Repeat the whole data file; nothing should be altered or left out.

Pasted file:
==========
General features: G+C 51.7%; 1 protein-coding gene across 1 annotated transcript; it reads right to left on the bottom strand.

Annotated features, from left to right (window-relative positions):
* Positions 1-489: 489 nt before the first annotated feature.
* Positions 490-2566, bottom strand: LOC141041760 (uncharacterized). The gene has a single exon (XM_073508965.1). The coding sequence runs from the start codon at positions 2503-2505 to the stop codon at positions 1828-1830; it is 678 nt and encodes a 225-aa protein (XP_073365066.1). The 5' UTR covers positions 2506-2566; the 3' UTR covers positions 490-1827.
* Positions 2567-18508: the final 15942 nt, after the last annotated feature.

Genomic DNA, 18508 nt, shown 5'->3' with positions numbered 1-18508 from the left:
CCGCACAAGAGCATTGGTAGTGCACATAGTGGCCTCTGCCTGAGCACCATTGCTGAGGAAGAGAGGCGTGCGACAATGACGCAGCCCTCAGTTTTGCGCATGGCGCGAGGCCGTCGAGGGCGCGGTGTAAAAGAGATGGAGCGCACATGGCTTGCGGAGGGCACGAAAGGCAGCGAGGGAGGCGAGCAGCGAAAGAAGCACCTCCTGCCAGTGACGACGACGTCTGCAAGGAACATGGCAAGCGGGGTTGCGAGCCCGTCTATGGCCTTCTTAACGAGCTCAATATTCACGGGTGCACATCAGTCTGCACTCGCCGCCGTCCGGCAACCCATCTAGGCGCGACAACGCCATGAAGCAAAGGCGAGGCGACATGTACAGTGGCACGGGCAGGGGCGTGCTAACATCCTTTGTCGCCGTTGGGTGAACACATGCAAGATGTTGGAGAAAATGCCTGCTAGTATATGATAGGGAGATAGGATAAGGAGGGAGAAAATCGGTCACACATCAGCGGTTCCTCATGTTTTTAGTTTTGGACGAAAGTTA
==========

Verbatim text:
General features: G+C 51.7%; 1 protein-coding gene across 1 annotated transcript; it reads right to left on the bottom strand.

Annotated features, from left to right (window-relative positions):
* Positions 1-489: 489 nt before the first annotated feature.
* Positions 490-2566, bottom strand: LOC141041760 (uncharacterized). The gene has a single exon (XM_073508965.1). The coding sequence runs from the start codon at positions 2503-2505 to the stop codon at positions 1828-1830; it is 678 nt and encodes a 225-aa protein (XP_073365066.1). The 5' UTR covers positions 2506-2566; the 3' UTR covers positions 490-1827.
* Positions 2567-18508: the final 15942 nt, after the last annotated feature.

Genomic DNA, 18508 nt, shown 5'->3' with positions numbered 1-18508 from the left:
CCGCACAAGAGCATTGGTAGTGCACATAGTGGCCTCTGCCTGAGCACCATTGCTGAGGAAGAGAGGCGTGCGACAATGACGCAGCCCTCAGTTTTGCGCATGGCGCGAGGCCGTCGAGGGCGCGGTGTAAAAGAGATGGAGCGCACATGGCTTGCGGAGGGCACGAAAGGCAGCGAGGGAGGCGAGCAGCGAAAGAAGCACCTCCTGCCAGTGACGACGACGTCTGCAAGGAACATGGCAAGCGGGGTTGCGAGCCCGTCTATGGCCTTCTTAACGAGCTCAATATTCACGGGTGCACATCAGTCTGCACTCGCCGCCGTCCGGCAACCCATCTAGGCGCGACAACGCCATGAAGCAAAGGCGAGGCGACATGTACAGTGGCACGGGCAGGGGCGTGCTAACATCCTTTGTCGCCGTTGGGTGAACACATGCAAGATGTTGGAGAAAATGCCTGCTAGTATATGATAGGGAGATAGGATAAGGAGGGAGAAAATCGGTCACACATCAGCGGTTCCTCATGTTTTTAGTTTTGGACGAAAGTTA